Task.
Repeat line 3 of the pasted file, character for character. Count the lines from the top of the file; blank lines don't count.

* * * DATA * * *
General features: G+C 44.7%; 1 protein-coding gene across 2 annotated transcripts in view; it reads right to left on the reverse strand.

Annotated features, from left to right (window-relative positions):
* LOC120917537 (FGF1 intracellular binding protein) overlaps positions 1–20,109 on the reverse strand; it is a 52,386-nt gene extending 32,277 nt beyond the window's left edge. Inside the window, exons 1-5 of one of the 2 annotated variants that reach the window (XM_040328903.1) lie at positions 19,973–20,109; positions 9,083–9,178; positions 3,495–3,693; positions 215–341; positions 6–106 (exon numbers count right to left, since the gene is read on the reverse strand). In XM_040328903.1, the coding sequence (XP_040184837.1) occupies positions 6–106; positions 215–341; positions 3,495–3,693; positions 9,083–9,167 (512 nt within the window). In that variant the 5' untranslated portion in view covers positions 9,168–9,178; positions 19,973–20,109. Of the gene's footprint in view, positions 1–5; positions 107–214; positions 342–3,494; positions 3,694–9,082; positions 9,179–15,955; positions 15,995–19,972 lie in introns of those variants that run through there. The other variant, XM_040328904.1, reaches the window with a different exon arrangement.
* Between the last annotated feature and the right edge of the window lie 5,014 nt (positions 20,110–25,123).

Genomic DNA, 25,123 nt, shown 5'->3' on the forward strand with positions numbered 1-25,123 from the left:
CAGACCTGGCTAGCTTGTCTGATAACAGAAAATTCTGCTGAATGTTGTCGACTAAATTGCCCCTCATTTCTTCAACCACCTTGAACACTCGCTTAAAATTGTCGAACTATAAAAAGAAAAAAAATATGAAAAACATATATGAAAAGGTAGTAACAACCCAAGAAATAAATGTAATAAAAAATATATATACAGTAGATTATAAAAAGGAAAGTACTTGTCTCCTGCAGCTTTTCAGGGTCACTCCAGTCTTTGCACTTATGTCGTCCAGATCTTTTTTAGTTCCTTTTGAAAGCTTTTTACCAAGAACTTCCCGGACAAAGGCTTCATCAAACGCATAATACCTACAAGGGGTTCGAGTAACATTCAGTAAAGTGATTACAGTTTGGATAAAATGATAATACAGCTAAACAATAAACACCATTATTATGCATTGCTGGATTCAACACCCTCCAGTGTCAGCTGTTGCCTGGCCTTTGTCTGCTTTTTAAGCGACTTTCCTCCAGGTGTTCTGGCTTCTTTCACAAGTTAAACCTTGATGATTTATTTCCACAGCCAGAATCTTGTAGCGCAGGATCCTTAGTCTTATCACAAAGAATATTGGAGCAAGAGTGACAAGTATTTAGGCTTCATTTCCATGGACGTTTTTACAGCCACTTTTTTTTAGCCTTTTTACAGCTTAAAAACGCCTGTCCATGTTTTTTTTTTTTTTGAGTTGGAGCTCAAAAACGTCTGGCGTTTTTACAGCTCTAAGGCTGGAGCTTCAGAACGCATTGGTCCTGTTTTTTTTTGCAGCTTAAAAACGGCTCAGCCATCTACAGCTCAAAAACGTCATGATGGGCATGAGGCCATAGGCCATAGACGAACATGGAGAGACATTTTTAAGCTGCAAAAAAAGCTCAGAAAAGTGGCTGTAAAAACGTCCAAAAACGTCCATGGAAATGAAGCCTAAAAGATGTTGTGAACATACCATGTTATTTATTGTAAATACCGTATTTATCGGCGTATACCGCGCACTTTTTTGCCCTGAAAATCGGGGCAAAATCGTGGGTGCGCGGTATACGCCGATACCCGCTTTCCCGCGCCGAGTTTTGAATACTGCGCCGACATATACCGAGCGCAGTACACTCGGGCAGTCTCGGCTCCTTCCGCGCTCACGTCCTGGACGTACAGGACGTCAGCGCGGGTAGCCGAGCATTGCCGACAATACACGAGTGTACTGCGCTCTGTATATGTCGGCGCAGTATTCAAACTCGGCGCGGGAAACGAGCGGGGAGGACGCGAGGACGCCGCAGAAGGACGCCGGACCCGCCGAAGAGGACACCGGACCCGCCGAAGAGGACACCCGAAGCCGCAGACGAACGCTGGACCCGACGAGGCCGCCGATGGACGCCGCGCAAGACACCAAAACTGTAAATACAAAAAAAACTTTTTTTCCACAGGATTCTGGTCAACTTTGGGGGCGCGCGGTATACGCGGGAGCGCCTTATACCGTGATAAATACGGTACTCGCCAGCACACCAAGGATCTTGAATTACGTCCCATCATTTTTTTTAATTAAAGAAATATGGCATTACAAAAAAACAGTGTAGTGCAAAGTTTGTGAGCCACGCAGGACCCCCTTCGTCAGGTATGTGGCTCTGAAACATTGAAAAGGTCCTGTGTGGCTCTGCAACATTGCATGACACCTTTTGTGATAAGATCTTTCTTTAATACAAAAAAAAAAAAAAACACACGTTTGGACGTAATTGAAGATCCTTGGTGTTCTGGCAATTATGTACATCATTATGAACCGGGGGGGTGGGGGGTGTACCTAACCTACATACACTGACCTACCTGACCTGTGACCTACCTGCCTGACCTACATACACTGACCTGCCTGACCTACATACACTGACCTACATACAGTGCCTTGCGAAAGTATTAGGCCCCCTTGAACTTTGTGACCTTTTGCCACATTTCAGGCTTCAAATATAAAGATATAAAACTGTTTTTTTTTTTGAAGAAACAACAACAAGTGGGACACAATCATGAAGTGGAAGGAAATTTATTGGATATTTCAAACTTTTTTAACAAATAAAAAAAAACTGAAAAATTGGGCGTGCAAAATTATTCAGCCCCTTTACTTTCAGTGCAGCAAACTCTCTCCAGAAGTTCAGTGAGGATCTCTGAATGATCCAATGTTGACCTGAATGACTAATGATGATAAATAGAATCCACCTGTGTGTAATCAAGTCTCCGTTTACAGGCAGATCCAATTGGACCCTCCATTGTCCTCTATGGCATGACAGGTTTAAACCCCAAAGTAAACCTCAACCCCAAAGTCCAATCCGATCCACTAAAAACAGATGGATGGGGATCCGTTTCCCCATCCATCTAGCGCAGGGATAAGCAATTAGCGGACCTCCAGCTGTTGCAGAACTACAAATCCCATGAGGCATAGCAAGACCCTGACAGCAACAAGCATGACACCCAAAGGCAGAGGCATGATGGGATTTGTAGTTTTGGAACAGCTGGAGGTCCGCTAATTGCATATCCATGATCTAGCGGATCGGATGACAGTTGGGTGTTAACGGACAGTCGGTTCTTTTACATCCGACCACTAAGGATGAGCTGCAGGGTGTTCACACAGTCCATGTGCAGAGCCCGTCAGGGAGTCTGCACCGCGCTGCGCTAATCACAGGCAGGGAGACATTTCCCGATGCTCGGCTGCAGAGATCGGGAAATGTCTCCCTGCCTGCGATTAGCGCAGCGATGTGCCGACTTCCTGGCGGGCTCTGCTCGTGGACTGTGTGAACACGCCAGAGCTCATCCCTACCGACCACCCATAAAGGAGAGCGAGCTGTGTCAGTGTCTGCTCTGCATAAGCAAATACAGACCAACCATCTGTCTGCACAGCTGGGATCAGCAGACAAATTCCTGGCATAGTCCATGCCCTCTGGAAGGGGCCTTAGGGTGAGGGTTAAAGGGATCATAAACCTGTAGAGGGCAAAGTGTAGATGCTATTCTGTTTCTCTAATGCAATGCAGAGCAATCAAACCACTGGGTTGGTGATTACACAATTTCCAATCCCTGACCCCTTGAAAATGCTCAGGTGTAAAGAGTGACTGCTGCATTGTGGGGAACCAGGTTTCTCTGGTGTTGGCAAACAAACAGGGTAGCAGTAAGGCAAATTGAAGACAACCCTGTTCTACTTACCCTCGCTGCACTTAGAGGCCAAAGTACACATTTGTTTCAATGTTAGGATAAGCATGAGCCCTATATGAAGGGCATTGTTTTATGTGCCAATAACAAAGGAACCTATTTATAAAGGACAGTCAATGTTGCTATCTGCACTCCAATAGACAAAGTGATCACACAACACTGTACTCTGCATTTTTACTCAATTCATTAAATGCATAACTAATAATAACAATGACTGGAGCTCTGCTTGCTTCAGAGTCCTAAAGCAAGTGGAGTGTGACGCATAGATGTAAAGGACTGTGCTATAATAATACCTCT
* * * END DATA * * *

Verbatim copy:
* LOC120917537 (FGF1 intracellular binding protein) overlaps positions 1–20,109 on the reverse strand; it is a 52,386-nt gene extending 32,277 nt beyond the window's left edge. Inside the window, exons 1-5 of one of the 2 annotated variants that reach the window (XM_040328903.1) lie at positions 19,973–20,109; positions 9,083–9,178; positions 3,495–3,693; positions 215–341; positions 6–106 (exon numbers count right to left, since the gene is read on the reverse strand). In XM_040328903.1, the coding sequence (XP_040184837.1) occupies positions 6–106; positions 215–341; positions 3,495–3,693; positions 9,083–9,167 (512 nt within the window). In that variant the 5' untranslated portion in view covers positions 9,168–9,178; positions 19,973–20,109. Of the gene's footprint in view, positions 1–5; positions 107–214; positions 342–3,494; positions 3,694–9,082; positions 9,179–15,955; positions 15,995–19,972 lie in introns of those variants that run through there. The other variant, XM_040328904.1, reaches the window with a different exon arrangement.